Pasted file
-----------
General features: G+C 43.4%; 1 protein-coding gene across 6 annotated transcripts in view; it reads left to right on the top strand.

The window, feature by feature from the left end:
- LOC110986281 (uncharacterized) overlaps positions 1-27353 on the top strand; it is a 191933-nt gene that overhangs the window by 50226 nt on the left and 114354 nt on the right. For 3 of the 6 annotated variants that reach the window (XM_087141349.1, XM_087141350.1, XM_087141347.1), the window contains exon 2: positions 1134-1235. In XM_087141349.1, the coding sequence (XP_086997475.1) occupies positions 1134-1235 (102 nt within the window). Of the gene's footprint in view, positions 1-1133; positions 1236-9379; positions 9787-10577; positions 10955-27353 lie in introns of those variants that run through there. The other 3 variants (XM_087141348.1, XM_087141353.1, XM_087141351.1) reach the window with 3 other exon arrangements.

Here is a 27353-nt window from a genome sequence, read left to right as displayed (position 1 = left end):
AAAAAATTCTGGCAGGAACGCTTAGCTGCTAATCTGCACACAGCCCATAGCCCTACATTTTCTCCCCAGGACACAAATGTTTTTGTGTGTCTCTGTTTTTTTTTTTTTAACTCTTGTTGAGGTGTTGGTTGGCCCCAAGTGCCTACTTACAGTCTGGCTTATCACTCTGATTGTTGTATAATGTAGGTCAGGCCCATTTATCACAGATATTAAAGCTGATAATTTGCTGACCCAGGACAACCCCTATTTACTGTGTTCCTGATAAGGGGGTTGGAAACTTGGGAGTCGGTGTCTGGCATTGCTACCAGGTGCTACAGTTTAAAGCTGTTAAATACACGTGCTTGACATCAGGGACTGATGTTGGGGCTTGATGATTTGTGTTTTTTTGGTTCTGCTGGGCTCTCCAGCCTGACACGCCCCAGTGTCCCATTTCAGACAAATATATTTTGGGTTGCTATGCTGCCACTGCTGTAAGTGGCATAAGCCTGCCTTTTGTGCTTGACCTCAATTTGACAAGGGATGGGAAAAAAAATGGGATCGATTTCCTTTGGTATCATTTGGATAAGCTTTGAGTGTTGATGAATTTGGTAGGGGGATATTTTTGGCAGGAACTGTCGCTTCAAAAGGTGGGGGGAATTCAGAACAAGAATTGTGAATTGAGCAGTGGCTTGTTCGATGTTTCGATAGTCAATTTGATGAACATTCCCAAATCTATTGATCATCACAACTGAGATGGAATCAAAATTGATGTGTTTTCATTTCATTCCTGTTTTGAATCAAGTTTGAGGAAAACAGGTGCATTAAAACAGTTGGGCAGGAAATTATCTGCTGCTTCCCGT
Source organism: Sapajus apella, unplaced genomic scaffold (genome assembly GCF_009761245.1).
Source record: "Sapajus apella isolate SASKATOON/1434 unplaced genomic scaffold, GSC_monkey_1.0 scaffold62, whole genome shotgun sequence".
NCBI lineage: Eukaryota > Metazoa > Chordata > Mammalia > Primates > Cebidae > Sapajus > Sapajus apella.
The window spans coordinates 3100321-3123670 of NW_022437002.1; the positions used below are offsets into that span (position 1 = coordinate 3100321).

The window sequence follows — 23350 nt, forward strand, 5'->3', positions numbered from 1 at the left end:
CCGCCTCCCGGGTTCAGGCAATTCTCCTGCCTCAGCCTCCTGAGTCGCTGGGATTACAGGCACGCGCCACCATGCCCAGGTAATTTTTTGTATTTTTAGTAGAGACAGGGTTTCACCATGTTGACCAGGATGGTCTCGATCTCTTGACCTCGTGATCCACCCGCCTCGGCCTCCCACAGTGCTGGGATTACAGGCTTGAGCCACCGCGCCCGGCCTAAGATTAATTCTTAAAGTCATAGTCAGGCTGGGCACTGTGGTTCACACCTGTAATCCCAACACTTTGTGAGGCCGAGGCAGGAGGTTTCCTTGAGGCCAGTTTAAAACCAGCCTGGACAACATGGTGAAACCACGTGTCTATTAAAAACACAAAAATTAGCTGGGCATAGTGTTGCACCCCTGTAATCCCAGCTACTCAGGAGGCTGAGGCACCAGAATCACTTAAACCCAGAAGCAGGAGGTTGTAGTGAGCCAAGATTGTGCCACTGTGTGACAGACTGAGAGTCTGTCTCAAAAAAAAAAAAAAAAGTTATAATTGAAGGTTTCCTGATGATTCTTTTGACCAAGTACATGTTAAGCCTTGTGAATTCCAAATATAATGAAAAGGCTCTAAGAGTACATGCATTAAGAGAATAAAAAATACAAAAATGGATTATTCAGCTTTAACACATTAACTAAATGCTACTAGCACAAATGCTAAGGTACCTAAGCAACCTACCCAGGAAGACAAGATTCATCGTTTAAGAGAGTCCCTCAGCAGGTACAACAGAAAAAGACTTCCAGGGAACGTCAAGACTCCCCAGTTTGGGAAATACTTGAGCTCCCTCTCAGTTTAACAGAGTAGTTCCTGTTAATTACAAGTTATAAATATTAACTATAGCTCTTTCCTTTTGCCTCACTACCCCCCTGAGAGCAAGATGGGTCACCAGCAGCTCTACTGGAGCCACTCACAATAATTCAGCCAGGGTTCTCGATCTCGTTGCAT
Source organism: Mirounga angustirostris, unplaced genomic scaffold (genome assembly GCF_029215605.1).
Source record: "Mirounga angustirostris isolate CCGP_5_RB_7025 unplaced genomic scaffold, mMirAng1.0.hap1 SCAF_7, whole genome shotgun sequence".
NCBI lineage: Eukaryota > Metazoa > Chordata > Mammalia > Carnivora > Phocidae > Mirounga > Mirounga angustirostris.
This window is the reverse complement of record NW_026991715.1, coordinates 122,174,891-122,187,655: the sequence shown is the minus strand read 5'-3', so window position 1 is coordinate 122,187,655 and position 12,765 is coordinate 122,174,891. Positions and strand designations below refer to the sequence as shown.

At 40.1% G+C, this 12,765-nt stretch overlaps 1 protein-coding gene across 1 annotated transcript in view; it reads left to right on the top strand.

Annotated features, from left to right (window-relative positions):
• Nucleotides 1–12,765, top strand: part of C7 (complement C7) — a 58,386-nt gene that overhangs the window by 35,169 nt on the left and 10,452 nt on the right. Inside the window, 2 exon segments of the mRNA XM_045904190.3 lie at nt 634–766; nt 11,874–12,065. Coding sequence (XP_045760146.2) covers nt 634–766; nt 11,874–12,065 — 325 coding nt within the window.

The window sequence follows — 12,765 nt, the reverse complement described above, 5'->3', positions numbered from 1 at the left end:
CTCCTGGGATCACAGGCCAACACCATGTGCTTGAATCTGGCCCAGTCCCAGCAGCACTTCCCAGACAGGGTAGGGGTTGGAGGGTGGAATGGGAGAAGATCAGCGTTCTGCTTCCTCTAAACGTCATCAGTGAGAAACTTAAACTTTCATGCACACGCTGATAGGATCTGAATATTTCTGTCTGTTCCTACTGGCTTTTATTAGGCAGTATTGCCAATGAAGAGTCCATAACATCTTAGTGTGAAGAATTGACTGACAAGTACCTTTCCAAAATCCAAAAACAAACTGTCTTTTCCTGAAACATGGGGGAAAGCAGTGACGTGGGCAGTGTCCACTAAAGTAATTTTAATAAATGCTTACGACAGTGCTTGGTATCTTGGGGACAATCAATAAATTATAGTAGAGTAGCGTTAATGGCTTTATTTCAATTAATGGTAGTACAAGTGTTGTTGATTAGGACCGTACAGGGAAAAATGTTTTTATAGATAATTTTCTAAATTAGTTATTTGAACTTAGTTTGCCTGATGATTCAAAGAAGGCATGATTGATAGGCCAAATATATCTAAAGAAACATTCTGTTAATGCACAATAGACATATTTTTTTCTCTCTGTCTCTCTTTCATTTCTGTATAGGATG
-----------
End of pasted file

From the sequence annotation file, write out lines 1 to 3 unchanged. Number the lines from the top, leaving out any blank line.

General features: G+C 43.4%; 1 protein-coding gene across 6 annotated transcripts in view; it reads left to right on the top strand.

The window, feature by feature from the left end:
- LOC110986281 (uncharacterized) overlaps positions 1-27353 on the top strand; it is a 191933-nt gene that overhangs the window by 50226 nt on the left and 114354 nt on the right. For 3 of the 6 annotated variants that reach the window (XM_087141349.1, XM_087141350.1, XM_087141347.1), the window contains exon 2: positions 1134-1235. In XM_087141349.1, the coding sequence (XP_086997475.1) occupies positions 1134-1235 (102 nt within the window). Of the gene's footprint in view, positions 1-1133; positions 1236-9379; positions 9787-10577; positions 10955-27353 lie in introns of those variants that run through there. The other 3 variants (XM_087141348.1, XM_087141353.1, XM_087141351.1) reach the window with 3 other exon arrangements.